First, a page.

Bitcoin and other cryptocurrencies have had a testy relationship with legislators.
Across the world lawmakers have struggled to articulate a coherent response to the rapid rise of digital currencies.
Many have been sceptical about their benefits and sometimes have even displayed outright hostility to the emergence of semi-anonymous private monies.
However, in the US House of Representatives, Democratic congressman Jared Polis, has mounted a strong defence of Bitcoin and other digital currencies. In an interview with digital currency news site Coindesk, Polis said he would take action to defend Bitcoin from regulatory crackdowns.
“If there was an agency that reacted in an irrationally negative way to digital currencies, I would be happy to rally support [in Congress] to restrict their funding,” said Polis. The 39 year old entrepreneur and Princeton graduate says his interest in Bitcoin complements his wider interests in technology.
Inspired by the possibility of an internet currency free from government control, Polis was one of the first candidates to accept campaign donations in Bitcoin. Such donations were ruled acceptable in May by the US Federal Election Commission. Polis is perhaps an outlier in the Bitcoin community with his optimistic outlook on the regulatory environment for cryptocurrencies . He told Coindesk he had been "pleasantly" surprised by the reaction of US regulators to Bitcoin.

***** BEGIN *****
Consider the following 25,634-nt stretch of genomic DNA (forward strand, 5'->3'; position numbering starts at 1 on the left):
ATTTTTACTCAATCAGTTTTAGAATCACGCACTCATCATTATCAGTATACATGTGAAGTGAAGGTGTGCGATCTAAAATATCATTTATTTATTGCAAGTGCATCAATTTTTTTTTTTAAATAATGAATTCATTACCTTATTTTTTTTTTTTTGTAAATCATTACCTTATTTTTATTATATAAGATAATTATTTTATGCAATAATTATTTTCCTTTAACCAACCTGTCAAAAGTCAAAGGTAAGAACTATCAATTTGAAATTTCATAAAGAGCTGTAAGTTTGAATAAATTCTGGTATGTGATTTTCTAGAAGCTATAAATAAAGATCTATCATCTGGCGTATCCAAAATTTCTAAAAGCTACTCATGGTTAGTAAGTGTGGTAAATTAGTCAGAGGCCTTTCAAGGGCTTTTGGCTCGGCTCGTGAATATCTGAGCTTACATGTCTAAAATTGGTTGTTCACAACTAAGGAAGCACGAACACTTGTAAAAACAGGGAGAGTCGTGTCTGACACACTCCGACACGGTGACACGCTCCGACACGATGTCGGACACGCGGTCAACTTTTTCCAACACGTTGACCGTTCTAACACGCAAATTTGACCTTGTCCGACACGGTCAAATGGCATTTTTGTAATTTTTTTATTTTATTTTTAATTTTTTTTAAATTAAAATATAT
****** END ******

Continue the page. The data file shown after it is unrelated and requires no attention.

The congressman was also struck by the increasing curiosity of his colleagues."I’ve had several members of the floor of the [House of Representatives] ask ‘What are Bitcoins?’, ‘What is this?’”, said Polis. However, Polis sounded a note of caution that legislators might not be so accommodating of Bitcoin if it continues to grow substantially. Polis even goes so far as to say he expects a backlash from countries such as the US if Bitcoin becomes a challenge to conventional currency.
Polis's positive attitude toward Bitcoin is mirrored in the UK parliament by Tory MP Douglas Carswell. Speaking to a packed audience at the Institute of Economic Affairs last week, Carswell said: “Bitcoin might be to currency what the ZX Spectrum was to computing. You knew it was something exciting when you saw it, but it took 20-30 years before widespread adoption”.